In the practice, one visualizes taking onto oneself the suffering of others on the in-breath, and on the out-breath giving happiness and success to all sentient beings. As such it is a training in altruism.
The function of the practice is to:
- reduce selfish attachment
- increase a sense of renunciation
- create positive karma by giving and helping
- develop and expand loving-kindness and bodhicitta
"Whether this meditation really helps others or not, it gives me peace of mind. Then I can be more effective, and the benefit is immense."
His Holiness offers a translation of the Eight Verses in his book The Path To Tranquility: Daily Meditations.
Practical aspects on this meditation
||This section possibly contains original research. (January 2013)|
Taking onto oneself the suffering of others and giving happiness and success to all Sentient beings seems a heavy task, especially for a beginner in the practice. It might be appropriate to start out with smaller issues, like working with oneself to increase one's own wellbeing, increasing harmony in the family, open one's own mind to communicate better with other people or just finding more peace in doing the necessary daily chores. This is an area where it might be easier to experience some success in order to be able to go on with taking on the unhappiness or conflicts among other people, even though the principal aim is to develop one's own selfless and empathic qualities more than or at least as much as creating a real difference for others. The principle of taking in the suffering or disharmony on the inbreath and spreading an antidote of joy, harmony or peace of mind (or whatever might be needed in the specific case) on the outbreath is the same as described above. It is also a good option to use a small pause after the inbreath to convert the suffering or disharmony to the positive antidote which is to be breathed out.
Taking on suffering does not really mean to burden oneself with the misery of the world, but rather to acknowledge the existence of it and accept the state of the art. This makes it possible to increase one's own peace of mind at the same time as taking suffering or disharmony in, so there is not so much contradiction as there might seem to be from the outstart.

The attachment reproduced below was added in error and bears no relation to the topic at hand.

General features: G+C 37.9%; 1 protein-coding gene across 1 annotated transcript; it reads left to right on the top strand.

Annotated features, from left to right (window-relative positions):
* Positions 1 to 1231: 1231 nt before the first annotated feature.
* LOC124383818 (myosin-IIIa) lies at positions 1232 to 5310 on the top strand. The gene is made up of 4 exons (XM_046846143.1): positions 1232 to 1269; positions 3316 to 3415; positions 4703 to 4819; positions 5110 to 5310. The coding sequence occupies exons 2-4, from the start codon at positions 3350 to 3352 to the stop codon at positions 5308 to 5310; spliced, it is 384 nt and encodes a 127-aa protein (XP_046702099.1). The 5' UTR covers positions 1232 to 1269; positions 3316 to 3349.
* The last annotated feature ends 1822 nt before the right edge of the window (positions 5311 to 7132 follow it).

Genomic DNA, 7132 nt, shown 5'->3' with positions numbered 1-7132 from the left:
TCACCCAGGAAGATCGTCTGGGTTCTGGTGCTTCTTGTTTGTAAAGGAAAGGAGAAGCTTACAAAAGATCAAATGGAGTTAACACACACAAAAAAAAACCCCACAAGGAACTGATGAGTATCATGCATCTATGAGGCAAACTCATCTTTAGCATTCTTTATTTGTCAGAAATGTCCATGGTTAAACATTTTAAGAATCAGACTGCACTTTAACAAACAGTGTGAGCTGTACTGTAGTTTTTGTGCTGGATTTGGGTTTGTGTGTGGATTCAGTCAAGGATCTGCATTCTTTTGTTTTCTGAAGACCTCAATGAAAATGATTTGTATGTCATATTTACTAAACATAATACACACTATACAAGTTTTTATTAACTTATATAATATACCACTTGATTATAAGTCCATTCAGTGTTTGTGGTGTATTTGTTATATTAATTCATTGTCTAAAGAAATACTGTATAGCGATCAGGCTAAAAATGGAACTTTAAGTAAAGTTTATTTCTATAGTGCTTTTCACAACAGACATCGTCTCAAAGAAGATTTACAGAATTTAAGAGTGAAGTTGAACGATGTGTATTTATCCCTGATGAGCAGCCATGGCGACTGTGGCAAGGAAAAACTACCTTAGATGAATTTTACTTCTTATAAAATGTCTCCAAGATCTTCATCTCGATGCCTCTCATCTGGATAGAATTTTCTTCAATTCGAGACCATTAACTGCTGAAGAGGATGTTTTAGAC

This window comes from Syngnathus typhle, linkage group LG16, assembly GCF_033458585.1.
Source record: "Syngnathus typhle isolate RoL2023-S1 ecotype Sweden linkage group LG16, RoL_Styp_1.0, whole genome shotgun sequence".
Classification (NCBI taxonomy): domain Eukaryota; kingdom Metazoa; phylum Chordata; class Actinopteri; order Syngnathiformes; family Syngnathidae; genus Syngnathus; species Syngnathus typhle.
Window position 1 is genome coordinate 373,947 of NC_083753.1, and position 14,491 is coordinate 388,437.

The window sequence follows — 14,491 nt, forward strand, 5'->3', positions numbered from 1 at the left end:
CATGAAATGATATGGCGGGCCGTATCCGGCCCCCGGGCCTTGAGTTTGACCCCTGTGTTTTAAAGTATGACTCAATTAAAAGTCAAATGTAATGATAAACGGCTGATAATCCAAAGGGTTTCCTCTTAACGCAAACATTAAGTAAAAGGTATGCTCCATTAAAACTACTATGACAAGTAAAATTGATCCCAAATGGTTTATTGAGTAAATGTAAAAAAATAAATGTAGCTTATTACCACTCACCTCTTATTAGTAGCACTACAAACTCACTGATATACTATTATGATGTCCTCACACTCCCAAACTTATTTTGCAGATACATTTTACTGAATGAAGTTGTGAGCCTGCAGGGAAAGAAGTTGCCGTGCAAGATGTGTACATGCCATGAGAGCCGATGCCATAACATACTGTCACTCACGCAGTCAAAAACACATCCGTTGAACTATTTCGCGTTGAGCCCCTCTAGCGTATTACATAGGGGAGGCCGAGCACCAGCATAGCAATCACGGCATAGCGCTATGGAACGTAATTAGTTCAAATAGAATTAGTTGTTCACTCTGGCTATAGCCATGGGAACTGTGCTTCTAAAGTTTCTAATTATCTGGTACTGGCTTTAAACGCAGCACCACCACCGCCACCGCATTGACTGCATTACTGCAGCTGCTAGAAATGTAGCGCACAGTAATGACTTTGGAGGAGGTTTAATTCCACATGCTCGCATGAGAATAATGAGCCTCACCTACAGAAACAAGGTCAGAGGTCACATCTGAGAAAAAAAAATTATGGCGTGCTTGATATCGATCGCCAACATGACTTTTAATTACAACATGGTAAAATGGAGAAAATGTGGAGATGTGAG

In mental training as a part of Autogenic Training, it is recommended to concentrate on the same issue for one week and not mix too many different problems or issues. This should be adapted to the difficulty and extent of the task set, which means that getting oneself to achieve a small goal might be solved in one session, whereas a longstanding conflict in a workplace might need a week or two, and happiness for all sentient beings may well require an unknown number of lifetimes.
This practice is summarized in seven points, which are attributed to the great Indian Buddhist teacher Atisha Dipankara Shrijnana, born in 982 CE. They were first written down by Kadampa master Langri Tangpa (1054–1123). The practice became more widely known when Geshe Chekawa Yeshe Dorje (1101–1175) summarized the points in his Seven Points of Training the Mind. This list of mind training (lojong) aphorisms or 'slogans' compiled by Chekawa is often referred to as the Atisha Slogans.
- Asoka Selvarajah. The Tibetan Art Of Tonglen. Mystic Visions. Retrieved 2010-10-21.
- Tonglen - Taking and Giving
- TONGLEN - 'Sending and Taking'
- http://www.shambhala.org/teachers/pema/tonglen1.php "The Practice of Tonglen" by Pema Chodron
- Tonglen Meditation: Increasing Compassion For All Beings (Including Self)
- Tonglen Meditation (cached)
- McTaggart, Lynne: The Field
- Training the Mind and Cultivating Loving-Kindness
- Learn to Train Your Mind
- Kamalashila (1996). Meditation: The Buddhist Art of Tranquility and Insight. Birmingham: Windhorse Publications. ISBN 1-899579-05-2.
- Trungpa, Chogyam. Training the Mind and Cultivating Loving-Kindness. Shambhala Classics. ISBN 1-59030-051-3
- H.H. The Dalai Lama. The Path To Tranquility: Daily Meditations. Viking Adult, 1999. ISBN 0-670-88759-5.
- Chödrön, Pema. Tonglen: The Path of Transformation. Vajradhatu Publications, 2000.
- Chödrön, Pema. Comfortable With Uncertainty. Shambhala Publications, 2003. ISBN 1-59030-078-5.
- Chödrön, Pema. Good Medicine: How to Turn Pain into Compassion With Tonglen Meditation. Sounds True, Inc, 2001. ISBN 1-56455-846-0.
- The Heart-Practice of Tonglen
- The Practice of Tonglen by Pema Chodron
- Pema teaches Tonglen in these videos.
- The Tonglen and Mind Training Site
- Tonglen - Quotes Sogyal Rinpoche's Tibetan Book of Living and Dying
- The Thirty Seven Practices of the Bodhisattva by Ngulchu Gyalsas Thogmed Zangpo